Aug. 23 (UPI) -- A federal appeals court on Friday temporarily handed technology firm Qualcomm a reprieve from a prior antitrust ruling, which said the company must grant licenses to rival cellphone chip makers.
The San Francisco-based 9th Circuit Court of Appeals delayed the lower ruling, giving Qualcomm more time before it is required to comply.
U.S. District Judge Lucy Koh ruled in May that Qualcomm violated antitrust law, saying it's not entitled to a percentage of the cost of every phone that carries its technology. Koh said Qualcomm should receive a smaller percentage, based on the technology used in phones.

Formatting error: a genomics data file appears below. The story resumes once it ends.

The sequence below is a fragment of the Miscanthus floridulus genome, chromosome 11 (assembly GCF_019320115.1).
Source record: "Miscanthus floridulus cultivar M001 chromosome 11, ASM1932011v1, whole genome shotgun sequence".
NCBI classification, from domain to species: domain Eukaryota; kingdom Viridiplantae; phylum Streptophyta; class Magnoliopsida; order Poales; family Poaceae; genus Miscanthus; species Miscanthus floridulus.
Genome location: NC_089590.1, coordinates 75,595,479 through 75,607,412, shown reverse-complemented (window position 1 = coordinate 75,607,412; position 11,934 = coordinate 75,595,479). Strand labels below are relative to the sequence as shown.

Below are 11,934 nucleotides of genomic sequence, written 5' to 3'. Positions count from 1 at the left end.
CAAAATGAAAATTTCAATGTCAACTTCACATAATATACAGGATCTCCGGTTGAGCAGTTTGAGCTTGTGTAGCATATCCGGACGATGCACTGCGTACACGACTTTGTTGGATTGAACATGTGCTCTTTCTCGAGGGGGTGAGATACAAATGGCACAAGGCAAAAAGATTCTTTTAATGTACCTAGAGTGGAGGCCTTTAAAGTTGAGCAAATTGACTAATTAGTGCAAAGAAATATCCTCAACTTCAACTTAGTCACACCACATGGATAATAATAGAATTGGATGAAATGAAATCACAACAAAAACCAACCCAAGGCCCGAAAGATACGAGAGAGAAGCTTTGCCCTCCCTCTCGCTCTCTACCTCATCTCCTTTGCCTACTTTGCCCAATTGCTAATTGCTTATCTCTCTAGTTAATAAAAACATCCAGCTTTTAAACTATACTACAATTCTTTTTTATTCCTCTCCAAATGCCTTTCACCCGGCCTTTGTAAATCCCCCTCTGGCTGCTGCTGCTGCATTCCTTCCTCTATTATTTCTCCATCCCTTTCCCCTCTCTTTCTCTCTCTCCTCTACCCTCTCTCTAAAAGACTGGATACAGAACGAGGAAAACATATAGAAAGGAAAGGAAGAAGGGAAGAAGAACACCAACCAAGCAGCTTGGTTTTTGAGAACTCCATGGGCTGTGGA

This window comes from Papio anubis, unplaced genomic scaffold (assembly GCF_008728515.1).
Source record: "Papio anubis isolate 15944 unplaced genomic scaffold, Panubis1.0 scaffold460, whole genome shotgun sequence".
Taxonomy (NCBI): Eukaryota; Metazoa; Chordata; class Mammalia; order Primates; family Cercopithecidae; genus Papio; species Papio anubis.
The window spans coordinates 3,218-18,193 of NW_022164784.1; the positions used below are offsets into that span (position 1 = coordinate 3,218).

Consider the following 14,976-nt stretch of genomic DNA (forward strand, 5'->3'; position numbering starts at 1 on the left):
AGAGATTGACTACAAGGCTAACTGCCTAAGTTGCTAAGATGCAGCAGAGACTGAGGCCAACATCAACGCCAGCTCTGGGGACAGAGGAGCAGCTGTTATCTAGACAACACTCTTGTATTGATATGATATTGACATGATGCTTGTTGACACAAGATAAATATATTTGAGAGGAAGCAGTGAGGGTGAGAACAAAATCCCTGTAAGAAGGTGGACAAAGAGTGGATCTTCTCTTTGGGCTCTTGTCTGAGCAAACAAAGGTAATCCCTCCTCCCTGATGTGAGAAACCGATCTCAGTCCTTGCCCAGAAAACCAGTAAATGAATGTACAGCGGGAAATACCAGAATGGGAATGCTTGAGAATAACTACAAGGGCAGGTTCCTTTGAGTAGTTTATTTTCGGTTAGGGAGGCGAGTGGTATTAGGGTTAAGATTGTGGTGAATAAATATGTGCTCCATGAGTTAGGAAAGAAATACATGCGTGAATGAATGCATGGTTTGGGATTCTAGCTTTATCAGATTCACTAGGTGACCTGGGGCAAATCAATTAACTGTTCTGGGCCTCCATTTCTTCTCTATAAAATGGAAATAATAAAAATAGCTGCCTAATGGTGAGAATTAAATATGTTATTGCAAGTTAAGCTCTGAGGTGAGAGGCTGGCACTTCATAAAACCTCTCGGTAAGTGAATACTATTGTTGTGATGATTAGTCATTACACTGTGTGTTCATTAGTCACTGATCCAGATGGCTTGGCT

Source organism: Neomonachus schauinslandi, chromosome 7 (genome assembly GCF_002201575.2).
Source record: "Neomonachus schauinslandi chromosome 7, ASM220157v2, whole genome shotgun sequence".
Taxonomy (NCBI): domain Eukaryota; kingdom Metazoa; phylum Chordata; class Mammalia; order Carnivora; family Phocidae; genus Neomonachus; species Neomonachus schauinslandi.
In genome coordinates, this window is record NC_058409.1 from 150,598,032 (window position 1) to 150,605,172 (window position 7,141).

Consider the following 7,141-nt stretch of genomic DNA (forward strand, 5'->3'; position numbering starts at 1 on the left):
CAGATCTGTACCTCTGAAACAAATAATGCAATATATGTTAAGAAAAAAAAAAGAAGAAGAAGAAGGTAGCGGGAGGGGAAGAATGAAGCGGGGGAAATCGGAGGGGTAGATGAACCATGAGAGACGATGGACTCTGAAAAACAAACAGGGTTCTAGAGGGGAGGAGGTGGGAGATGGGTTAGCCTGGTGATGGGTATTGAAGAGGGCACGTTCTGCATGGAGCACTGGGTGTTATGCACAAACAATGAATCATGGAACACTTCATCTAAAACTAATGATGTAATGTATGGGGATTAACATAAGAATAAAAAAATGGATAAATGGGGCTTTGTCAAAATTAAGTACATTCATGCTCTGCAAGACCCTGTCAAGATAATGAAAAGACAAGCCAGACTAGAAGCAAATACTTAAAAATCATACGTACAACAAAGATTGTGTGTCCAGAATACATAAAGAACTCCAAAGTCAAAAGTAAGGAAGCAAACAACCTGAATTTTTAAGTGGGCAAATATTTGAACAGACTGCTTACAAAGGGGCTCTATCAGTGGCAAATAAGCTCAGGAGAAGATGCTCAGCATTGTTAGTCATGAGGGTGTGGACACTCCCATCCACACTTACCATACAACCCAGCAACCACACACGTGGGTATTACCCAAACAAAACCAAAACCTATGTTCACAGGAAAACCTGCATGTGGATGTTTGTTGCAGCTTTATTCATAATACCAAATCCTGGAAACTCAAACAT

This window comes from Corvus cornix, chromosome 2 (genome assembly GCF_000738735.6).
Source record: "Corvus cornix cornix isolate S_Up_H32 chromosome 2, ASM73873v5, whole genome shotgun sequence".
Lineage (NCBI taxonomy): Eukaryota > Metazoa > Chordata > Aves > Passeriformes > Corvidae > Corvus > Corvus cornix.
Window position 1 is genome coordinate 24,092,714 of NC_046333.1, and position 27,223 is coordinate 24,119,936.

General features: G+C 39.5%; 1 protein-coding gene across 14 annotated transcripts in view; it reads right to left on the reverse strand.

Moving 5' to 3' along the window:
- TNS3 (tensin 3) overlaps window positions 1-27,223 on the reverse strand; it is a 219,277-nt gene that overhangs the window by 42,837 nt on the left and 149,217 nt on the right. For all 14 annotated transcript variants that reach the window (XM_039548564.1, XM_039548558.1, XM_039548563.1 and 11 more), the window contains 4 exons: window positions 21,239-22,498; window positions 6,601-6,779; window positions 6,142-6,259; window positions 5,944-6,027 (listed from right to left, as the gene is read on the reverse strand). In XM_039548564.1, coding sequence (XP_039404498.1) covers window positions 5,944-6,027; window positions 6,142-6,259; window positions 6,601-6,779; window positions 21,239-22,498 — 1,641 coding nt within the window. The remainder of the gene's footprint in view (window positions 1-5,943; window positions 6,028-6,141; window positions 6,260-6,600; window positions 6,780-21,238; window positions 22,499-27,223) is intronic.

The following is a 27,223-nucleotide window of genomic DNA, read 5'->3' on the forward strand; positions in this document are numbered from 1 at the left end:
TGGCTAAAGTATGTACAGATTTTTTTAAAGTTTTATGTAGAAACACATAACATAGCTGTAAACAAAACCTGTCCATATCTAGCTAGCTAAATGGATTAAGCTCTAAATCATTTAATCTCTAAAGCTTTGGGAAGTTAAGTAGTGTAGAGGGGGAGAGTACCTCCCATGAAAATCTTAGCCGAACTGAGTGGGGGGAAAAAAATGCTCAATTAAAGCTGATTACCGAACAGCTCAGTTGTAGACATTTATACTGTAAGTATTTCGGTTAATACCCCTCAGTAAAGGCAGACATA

The Ninth Circuit Court of Appeals stayed the decision, allowing Qualcomm more time to appeal.
"We are satisfied that Qualcomm has shown, at minimum, the presence of serious questions on the merits of the district court's determination that Qualcomm has an antitrust duty to license its SEPs to rival chip suppliers," the appeals court said in its ruling.
"Whether the district court's order and injunction represent a trailblazing application of the antitrust laws, or instead of an improper excursion beyond the outer limits of [federal law], is a matter for another day."
Qualcomm signed a new patent licensing deal this week with LG on terms similar to the company's other agreements.